A HOME FULL OF CHARACTER
Old House Journal|November - December 2021
Smaller homes like this 1920s Dutch Colonial so often get overlooked as worthy of restoration. Owners don’t think they’re special . . . or they add on or remodel until the original is unrecognizable. This owner saw the potential.
PATRICIA POORE
WHEN IS A HOUSE MAGAZINE-READY?” Matthew Corso asked, with hesitation. He’d shared some photos while inquiring about a salvaged mantel. His kitchen was just about done, and we couldn’t help but notice the integrity of the design. Corso has spent the past four years rehabilitating and restoring a 1925 Dutch Colonial Revival house in Westwood, New Jersey. • “It’s coming along as I’d dreamed, and it will be worth it in the end,” he said. “I’ve been working like a dog on the kitchen. The Hoosier cabinet needed painting and adjusting, new linoleum shelf liners needed to be cut from the massive roll I got on FB Marketplace, and I painted the 1946 refrigerator.” • A few months later, he was working on getting the house furnished. Through much of the project, Corso lived with his parents in a town not far away. Motivated by a power outage there, he moved in during the pandemic shutdown. We got a call from him: “Three years, four months, 24 days—and I finally slept here!” He promised the house would be shelf paper-ready by the time of our scheduled photoshoot.

“I FOUND IT CHARMING,” Matthew Corso remembers, “except for the garage and landscaping.” Built during a housing boom in the Twenties, the Dutch Colonial is in an eclectic neighborhood of working-class, Depression-era houses: Colonial Revivals, a few bungalows, and Tudors. Infills tend to be postwar traditional.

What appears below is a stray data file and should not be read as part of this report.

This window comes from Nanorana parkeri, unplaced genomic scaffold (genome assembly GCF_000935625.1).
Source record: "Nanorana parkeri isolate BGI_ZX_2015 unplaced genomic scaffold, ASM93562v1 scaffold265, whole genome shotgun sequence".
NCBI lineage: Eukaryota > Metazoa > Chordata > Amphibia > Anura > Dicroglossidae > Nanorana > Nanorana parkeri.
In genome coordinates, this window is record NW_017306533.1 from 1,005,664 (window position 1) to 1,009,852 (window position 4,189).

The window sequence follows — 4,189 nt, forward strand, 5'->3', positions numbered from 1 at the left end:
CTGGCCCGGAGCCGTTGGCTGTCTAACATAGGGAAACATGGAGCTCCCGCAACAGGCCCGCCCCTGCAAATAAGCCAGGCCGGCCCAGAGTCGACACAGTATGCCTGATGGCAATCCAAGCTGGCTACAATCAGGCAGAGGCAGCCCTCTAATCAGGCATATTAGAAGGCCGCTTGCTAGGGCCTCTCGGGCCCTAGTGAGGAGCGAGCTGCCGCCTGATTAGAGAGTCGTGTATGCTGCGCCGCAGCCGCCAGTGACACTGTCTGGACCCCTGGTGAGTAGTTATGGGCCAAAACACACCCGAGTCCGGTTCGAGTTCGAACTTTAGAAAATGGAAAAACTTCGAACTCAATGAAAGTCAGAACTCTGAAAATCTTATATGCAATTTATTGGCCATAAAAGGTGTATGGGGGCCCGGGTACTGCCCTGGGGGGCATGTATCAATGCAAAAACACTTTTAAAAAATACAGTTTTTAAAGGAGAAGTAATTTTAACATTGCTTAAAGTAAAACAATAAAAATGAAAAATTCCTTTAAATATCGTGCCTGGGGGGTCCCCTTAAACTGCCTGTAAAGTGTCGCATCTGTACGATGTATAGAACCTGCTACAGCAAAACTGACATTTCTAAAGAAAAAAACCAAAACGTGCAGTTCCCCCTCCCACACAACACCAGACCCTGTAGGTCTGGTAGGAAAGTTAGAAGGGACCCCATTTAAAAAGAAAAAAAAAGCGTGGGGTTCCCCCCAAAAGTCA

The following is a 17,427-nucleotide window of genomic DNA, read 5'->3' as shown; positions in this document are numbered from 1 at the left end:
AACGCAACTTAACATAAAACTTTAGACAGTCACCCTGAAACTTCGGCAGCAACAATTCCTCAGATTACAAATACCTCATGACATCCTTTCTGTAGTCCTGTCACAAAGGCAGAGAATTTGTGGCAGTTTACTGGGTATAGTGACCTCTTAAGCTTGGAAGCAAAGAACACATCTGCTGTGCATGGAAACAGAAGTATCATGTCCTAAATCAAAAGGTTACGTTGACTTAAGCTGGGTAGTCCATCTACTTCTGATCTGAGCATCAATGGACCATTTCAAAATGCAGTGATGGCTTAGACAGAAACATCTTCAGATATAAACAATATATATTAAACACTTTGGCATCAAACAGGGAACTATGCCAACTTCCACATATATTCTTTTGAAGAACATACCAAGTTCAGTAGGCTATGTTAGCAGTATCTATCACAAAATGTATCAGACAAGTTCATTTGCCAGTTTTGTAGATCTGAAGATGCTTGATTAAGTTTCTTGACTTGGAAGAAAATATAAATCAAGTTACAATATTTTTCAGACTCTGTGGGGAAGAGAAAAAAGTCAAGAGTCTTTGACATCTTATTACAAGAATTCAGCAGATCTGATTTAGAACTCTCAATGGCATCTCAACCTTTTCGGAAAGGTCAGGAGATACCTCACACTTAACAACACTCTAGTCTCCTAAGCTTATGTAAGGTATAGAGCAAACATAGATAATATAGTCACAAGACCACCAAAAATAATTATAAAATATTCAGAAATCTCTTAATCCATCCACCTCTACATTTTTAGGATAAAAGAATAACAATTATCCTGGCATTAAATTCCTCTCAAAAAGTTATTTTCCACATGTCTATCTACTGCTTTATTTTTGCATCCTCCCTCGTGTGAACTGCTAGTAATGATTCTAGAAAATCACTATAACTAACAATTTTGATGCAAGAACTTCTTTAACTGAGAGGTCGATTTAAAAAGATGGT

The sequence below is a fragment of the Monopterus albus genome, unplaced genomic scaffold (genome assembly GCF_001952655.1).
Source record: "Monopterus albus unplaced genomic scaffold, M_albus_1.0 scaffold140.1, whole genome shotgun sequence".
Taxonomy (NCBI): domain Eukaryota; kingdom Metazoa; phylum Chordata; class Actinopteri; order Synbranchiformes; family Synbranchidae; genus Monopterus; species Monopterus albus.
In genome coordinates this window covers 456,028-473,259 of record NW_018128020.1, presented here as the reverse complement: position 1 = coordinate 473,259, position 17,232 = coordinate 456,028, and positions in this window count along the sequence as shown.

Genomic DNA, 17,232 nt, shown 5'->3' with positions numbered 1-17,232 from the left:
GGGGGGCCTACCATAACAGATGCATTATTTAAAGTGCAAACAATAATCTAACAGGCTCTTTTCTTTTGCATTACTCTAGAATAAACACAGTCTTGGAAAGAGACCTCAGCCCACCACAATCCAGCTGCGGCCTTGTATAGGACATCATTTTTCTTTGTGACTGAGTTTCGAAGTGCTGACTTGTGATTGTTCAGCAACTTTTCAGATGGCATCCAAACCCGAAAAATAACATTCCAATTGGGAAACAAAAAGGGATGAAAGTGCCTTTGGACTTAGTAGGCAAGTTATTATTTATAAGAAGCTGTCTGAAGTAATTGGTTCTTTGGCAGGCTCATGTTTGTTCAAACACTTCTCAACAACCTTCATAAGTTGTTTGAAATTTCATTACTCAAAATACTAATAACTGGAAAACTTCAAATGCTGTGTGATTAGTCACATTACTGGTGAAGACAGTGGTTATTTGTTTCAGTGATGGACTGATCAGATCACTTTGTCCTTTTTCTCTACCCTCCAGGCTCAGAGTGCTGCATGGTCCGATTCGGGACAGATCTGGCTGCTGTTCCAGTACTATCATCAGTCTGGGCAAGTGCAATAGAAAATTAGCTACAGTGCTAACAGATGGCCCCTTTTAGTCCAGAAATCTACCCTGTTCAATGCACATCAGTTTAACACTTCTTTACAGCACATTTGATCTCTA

Continue reading your story on the app

Continue reading your story in the magazine

MORE STORIES FROM OLD HOUSE JOURNALView All

Holiday Home

Any of these would be a welcome gift for an old-house friend or for an artful home . . . including your own.

2 mins read
Old House Journal
November - December 2021

Simple Craftsman Roots Revived

A “clean but sterile” 1914 kitchen is treated to bungalow-era design.

2 mins read
Old House Journal
November - December 2021

MOVING toward

Changing energy markets and evolving technology make it possible to heat, cool, and ventilate homes of any age with (mostly) clean, all-electric power—and less of it. Heating home water, formerly an energy hog, is turning into an energy sipper, too.

9 mins read
Old House Journal
November - December 2021

The Rescue of Portland's FIREHOUSE 17

IN WHAT BECAME THE PROJECT OF A LIFETIME, THE REHABILITATION OF A 1912 FIREHOUSE IS ADAPTIVE REUSE WITH HEART AND SOUL. DECOMMISSIONED IN 1968, ALLOWED TO DETERIORATE AND LATER REMODELED, THE OLD FIREHOUSE HAD BEEN BUILT DURING THE DAYS OF HORSE-DRAWN ENGINES. THE PROJECT WAS SPEARHEADED BY RESTORAT ION CONSULTANT KARLA PEARLSTEIN, IN PORTLAND, OREGON. SHE NOW CALLS THE FIREHOUSE HOME.

3 mins read
Old House Journal
November - December 2021

Caring for Silverplate

Whether the design is Rococo, Aesthetic, or Art Deco, silverplate is collectible—and needs care.

5 mins read
Old House Journal
November - December 2021

MANTELS in a Holiday Mood

Pretty things from nature are always in style.

3 mins read
Old House Journal
November - December 2021

Diamonds!

An eternal motif for objects around the house.

1 min read
Old House Journal
November - December 2021

A Surprisingly Authentic Bath

The replicated, late-Victorian master bathroom is in an 1892 brick manse in St. Louis, Missouri.

2 mins read
Old House Journal
November - December 2021

A HOME FULL OF CHARACTER

Smaller homes like this 1920s Dutch Colonial so often get overlooked as worthy of restoration. Owners don’t think they’re special . . . or they add on or remodel until the original is unrecognizable. This owner saw the potential.

4 mins read
Old House Journal
November - December 2021

A Furnished Bath

This elegant bathroom has fixture panels fabricated from parts of a Victorian armoire.

2 mins read
Old House Journal
November - December 2021